This week’s recipe was given to me by my mom’s friend Mia, who, at 96, is still going strong. (The preservatives in caker food mean we’re always the last ones standing.) Mia says Pork n’ Beans Bread is a family favourite and while I admit that the idea of eating pureed pork was troublesome, I’m happy to report that it’s moist (thanks, cup of oil!) and delicious. Like a soft spice cake. Only better. Because it’s got fibre. And, uh, pork.

Speaking of fibre, there ain’t none in Italy. Which explains my pinched expression during my recent visit there. Come back Friday for my “Caker in Itlee” investigative report. Let’s just say the Ragu’s about to hit the fan.

Thanks, Mia! See you on the dance floor.

15-ounce can pork and beans
4 eggs, beaten
1 cup vegetable oil
1 teaspoon vanilla extract
2 cups sugar
1 teaspoon baking soda
½ teaspoon baking powder
½ teaspoon salt
1 ½ teaspoons cinnamon
1 cup chopped pecans or walnuts
3 cups flour

Spray two 9”x 5”x 3” loaf pans with Pam. Don’t drain pork and beans. Put in a food processor or blender and process them until they’re pureed smooth with no lumps. Place beaten eggs in large bowl. Stir in pureed pork and beans and mix well. Add vegetable oil and vanilla. Mix well. Add sugar, then mix in baking soda, baking powder, salt and cinnamon. Stir. Stir in chopped nuts. Add flour, 1 cup at a time, stirring after each addition. Spoon half of batter in one loaf pan and other half in second loaf pan. Bake at 350° for about 1 hour.

Source: Caker Mia

Monday, 30 June 2014

Pieathalon: Chess Pie

This week, I’m participating in a pieathalon with other food bloggers. A pieathalon is an ancient tradition stemming from Roman times where they’d put Christians in the Coliseum and make them eat pie until they exploded.

In the modern day version, we were given a pie recipe by another blogger. Mine was Chess Pie from S.S. of Book of Cookerye. Now, I’ve had a lot of pie in my day, but I’d never heard of Chess Pie before. Why is it called that? Are you supposed to eat it while playing chess? If so, that wouldn’t work for me because I’m not one of those multitasking types. And chess always makes me think of that Bangkok song.

The recipe called for some weird ingredients, specifically corn meal, vinegar and that stuff called “oleo.” (I used butter.) Not to mention cracking three eggs took a lot of concentration. But all in all, Chess Pie was pretty tasty. It was like a custardy, butter tart. As far as the presentation, thank god for that aluminum pie plate because without it, you wouldn’t be able to tell where the pie ended and the countertop began.

Check out all the pie pandemonium by visiting these other participating bloggers. You’ll discover gems like Simone’s Pet Strawberry Pie (hope it doesn’t have hamster), Avocado Lime Pie and (gag) Curried Egg Pie.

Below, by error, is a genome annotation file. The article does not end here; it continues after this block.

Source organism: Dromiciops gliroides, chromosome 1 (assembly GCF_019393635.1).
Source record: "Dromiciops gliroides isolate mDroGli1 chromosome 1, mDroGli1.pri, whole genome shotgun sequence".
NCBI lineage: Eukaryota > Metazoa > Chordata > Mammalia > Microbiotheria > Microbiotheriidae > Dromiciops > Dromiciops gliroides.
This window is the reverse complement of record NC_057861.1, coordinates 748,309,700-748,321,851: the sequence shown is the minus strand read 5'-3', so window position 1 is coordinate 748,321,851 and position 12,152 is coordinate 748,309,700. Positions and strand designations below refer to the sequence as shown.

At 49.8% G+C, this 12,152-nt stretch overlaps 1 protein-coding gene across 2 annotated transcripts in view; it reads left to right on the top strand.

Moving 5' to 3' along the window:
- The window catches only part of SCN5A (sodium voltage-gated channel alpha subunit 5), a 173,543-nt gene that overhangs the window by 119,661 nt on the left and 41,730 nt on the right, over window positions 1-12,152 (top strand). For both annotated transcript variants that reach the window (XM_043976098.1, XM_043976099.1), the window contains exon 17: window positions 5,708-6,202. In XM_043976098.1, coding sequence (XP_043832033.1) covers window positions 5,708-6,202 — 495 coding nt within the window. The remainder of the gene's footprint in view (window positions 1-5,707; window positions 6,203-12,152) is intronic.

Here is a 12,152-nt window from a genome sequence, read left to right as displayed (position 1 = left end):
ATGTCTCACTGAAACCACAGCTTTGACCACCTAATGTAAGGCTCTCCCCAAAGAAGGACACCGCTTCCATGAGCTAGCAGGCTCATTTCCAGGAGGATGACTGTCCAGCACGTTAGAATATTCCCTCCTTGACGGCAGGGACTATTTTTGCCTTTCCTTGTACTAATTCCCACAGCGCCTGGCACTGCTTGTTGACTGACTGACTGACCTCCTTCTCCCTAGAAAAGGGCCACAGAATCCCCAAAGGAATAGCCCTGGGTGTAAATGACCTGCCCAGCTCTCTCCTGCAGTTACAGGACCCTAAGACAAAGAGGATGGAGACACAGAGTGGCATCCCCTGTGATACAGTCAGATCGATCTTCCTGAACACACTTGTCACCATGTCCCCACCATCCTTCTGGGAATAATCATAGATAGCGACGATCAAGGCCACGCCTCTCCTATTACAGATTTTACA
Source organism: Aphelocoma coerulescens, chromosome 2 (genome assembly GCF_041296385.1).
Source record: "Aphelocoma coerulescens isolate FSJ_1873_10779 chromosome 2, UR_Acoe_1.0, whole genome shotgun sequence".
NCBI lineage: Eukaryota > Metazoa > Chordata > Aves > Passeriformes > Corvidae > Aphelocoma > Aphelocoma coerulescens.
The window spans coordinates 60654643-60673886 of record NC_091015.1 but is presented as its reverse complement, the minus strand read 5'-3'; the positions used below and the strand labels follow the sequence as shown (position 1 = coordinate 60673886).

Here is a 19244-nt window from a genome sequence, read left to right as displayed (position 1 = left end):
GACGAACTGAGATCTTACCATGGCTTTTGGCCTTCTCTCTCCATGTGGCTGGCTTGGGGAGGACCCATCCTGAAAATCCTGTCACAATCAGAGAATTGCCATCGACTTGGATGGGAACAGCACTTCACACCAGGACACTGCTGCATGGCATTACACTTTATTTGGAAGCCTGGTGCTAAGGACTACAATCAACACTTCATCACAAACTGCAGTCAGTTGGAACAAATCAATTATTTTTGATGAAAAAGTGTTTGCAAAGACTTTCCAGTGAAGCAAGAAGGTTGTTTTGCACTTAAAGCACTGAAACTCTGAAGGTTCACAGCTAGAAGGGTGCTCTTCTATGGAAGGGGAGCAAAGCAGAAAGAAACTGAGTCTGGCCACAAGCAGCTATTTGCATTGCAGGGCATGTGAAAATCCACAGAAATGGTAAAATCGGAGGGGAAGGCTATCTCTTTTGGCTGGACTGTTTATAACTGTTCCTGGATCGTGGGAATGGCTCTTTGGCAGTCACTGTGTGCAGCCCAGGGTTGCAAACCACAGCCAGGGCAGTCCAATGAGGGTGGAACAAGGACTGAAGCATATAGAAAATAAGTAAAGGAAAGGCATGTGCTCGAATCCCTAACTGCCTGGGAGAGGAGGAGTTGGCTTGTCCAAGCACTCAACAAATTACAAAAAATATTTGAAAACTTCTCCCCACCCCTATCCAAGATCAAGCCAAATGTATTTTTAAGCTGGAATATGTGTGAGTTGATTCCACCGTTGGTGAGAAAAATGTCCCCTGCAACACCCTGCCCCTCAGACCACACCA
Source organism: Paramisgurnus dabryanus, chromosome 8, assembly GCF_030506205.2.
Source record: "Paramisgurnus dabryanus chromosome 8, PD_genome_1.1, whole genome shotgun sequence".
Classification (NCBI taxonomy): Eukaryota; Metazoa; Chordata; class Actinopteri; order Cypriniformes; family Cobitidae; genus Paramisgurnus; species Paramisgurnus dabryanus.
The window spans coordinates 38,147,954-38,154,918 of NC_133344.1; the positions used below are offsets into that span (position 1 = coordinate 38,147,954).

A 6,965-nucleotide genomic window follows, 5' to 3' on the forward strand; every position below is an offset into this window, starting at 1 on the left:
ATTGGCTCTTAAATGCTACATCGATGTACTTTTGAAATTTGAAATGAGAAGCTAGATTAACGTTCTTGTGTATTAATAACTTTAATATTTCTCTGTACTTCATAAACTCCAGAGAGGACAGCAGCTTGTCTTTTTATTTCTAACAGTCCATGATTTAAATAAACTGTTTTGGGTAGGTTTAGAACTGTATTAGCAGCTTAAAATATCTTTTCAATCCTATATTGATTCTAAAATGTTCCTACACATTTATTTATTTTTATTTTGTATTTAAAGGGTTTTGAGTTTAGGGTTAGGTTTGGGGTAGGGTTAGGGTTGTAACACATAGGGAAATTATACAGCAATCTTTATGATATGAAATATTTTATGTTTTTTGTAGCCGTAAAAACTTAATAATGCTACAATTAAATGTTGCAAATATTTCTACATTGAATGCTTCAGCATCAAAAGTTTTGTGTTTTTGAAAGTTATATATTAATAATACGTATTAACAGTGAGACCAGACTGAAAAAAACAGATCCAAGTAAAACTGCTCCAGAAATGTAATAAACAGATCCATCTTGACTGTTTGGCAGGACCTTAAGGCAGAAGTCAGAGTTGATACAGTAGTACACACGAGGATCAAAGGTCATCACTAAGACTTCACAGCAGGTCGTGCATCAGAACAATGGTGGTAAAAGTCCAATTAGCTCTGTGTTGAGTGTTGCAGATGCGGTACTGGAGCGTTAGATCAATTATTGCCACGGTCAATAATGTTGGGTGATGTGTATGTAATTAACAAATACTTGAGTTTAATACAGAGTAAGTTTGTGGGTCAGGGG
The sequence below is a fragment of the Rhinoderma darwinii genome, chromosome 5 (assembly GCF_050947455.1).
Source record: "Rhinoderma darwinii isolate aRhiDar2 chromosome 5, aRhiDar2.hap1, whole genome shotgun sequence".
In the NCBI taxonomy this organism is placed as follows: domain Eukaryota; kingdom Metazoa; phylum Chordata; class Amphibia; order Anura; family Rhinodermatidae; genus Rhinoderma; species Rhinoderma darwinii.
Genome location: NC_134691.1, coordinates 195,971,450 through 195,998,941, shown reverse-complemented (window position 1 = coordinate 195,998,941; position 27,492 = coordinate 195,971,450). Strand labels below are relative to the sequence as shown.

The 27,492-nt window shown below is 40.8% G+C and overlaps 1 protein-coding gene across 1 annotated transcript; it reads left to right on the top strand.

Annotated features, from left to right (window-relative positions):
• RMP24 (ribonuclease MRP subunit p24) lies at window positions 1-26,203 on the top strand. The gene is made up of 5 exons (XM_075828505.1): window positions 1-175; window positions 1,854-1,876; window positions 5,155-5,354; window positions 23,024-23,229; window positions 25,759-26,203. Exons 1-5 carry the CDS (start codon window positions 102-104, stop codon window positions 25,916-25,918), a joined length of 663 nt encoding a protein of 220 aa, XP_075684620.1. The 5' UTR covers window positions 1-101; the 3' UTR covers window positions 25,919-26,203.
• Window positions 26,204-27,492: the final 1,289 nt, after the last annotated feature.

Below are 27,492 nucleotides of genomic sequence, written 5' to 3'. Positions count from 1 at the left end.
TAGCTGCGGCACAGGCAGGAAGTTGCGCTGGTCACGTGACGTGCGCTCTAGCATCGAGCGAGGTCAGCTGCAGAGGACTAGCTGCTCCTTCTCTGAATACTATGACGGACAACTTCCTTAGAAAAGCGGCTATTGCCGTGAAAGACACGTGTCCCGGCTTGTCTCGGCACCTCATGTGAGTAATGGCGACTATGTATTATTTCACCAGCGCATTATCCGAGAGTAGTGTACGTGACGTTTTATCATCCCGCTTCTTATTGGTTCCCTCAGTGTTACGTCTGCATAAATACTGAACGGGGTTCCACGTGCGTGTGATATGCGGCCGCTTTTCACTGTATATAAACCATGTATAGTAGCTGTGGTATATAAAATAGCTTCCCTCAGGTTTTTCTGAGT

Mid Century Menu – Avocado Lime Pie
The Retro WW Experiment – Nesselrode Pie
Retro Recipe Attempts – Curried Egg Pie
Silver Screen Suppers – Mile-High Lemon Chiffon Pie
A Book of Cookrye – Upside Down Chicken Pie
Directionally Challenged Cooking – Simone's Pet Strawberry Pie
Kelli's Kitchen – Butterscotch Pie
A Pinch of Vintage – Schoolteacher Pie
Grannie Pantries – Black Bottom Pie
Dinner is Served 1972 – Seafoam Cantaloupe Pie
Ginger Lemon Girl – Chocolate "Pie"

I’m off to It-lee today, so I won’t be posting next week. As the Italians say, "Arriva derchee!"

1 tbsp cornmeal
1 ¼ cups sugar
2 tbsp flour
3 eggs, beaten
¼ lb. oleo, melted
1 tbsp vanilla
1 tbsp vinegar
1 unbaked pie shell

Mix cornmeal, sugar and flour; add to eggs. Add oleo; cream thoroughly. Add vanilla and vinegar; pour into pie shell. Bake at 350 degrees for 45 minutes. Yield: 6 servings. (See note)

Note: Or two, really, really big servings.

Source: Favorite Recipes of America: Desserts

Friday, 27 June 2014

Reader Recipe: Cherry La


When it comes to blog commenters, I have some of the finest. Seriously. You’re all awesome. Hearing from fellow cakers puts the “Hello!” into my dolly. Wait, that sounds weird.

Recently, Sara from Wisconsin commented on my Cherry Loaf recipe, confessing that she’d been having dreams about maraschino cherries. (I have them, too, but usually Captain Stubing is involved.) Sara said that there’s a road sign on the way to her sister’s place that reads “Cherry La.” She always thought it sounded like a fabulous dessert. So I said, “Go forth, caker woman, and invent it.”

So she did. And here it is! I've yet to make Sara’s Cherry La, but it reminds me of a snow cone  only without the syrup running down your arm. But a word of caution: you’ll need a zester and strong wrists to scrape the ice. (Two strikes for me.) Sara, I’m going to spread the news about Cherry La throughout all of Canada. Only in Quebec, it’ll be called Le Cherry La. Or La Cherry La. Something like that. I’ve always been le bad at French.

Thanks, Sara!

If you’ve got a caker recipe (original or not), email it to me cakercooking at gmail dot com and I’ll do my darndest to feature it.

And don't forget to come back Monday for the first-ever Pieathalon!

¼ cup maraschino cherry juice
¼ cup lemon juice (about ½ a lemon)
2 tsp. lemon zest
2 cups water
¼ cup sugar
¼ - ½ cup chopped maraschino cherries